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Boeing Airborne Laser Team Begins Weapon System Flight Tests

Eliminating missiles in their boost phase would reduce the number of shots required by other elements of the layered ballistic missile defense system. ABL also has the potential to be employed for other missions, including destroying aircraft and surface-to-air missiles.
by Staff Writers
Edwards AFB (SPX) Apr 27, 2009
Boeing and its teammates from industry and the the U.S. Missile Defense Agency have begun Airborne Laser (ABL) flight tests with the entire weapon system integrated aboard the ABL aircraft.

ABL, a heavily modified Boeing 747-400F aircraft, completed its functional check flight April 21 from Edwards Air Force Base with the beam control/fire control system and the high-energy laser onboard, confirming the aircraft is airworthy, ready for more airborne tests, and on track for its missile-intercept demonstration this year.

"With ABL's return to flight, we are on the verge of fully demonstrating the unprecedented speed, mobility, precision and lethality that ABL could provide to America's warfighters," said Michael Rinn, Boeing vice president and ABL program director.

ABL would deter potential adversaries and provide speed-of-light capability to destroy all classes of ballistic missiles in their boost phase of flight.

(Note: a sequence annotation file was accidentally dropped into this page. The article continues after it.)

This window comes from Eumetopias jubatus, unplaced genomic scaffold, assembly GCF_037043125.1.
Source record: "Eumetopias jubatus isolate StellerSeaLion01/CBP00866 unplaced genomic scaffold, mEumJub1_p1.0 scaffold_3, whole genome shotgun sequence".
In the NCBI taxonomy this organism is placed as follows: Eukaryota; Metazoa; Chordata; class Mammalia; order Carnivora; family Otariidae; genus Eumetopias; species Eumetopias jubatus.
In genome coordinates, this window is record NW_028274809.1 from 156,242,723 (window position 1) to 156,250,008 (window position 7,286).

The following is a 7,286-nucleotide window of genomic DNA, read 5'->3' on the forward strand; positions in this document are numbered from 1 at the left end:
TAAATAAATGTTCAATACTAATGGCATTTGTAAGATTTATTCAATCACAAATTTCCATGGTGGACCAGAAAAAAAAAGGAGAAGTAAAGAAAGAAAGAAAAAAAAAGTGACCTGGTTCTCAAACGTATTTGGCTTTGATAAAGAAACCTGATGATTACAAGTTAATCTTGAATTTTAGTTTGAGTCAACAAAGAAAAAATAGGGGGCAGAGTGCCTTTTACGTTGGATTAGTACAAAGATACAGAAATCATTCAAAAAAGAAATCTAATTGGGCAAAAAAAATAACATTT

Eliminating missiles in their boost phase would reduce the number of shots required by other elements of the layered ballistic missile defense system. ABL also has the potential to be employed for other missions, including destroying aircraft and surface-to-air missiles.

The program has logged many accomplishments over the past several years. In 2007, ABL completed almost 50 flight tests that demonstrated its ability to track an airborne target, measure and compensate for atmospheric conditions, and deliver a surrogate high-energy laser beam on the target.

In 2008, the team completed installing the high-energy laser onboard the aircraft and, for the first time, operated the entire weapon system at high power levels.

Boeing is the prime contractor and overall systems integrator for ABL, and provides the modified aircraft and battle management system. Northrop Grumman supplies the high-energy laser, and Lockheed Martin provides the beam control/fire control system.

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Russian Space Agency Called To Aid Troubled Bulava
Washington (UPI) Jan 27, 2009
The firing exercises were carried out in December at White Sands Missile Range, N.M., the company said. Russia's powerful First Deputy Prime Minister Sergei Ivanov Monday called on Roskosmos, the Russian Federal Space Agency, to take a hands-on role in helping solve the continuing design and production problems plaguing the Bulava submarine-launched ballistic missile.







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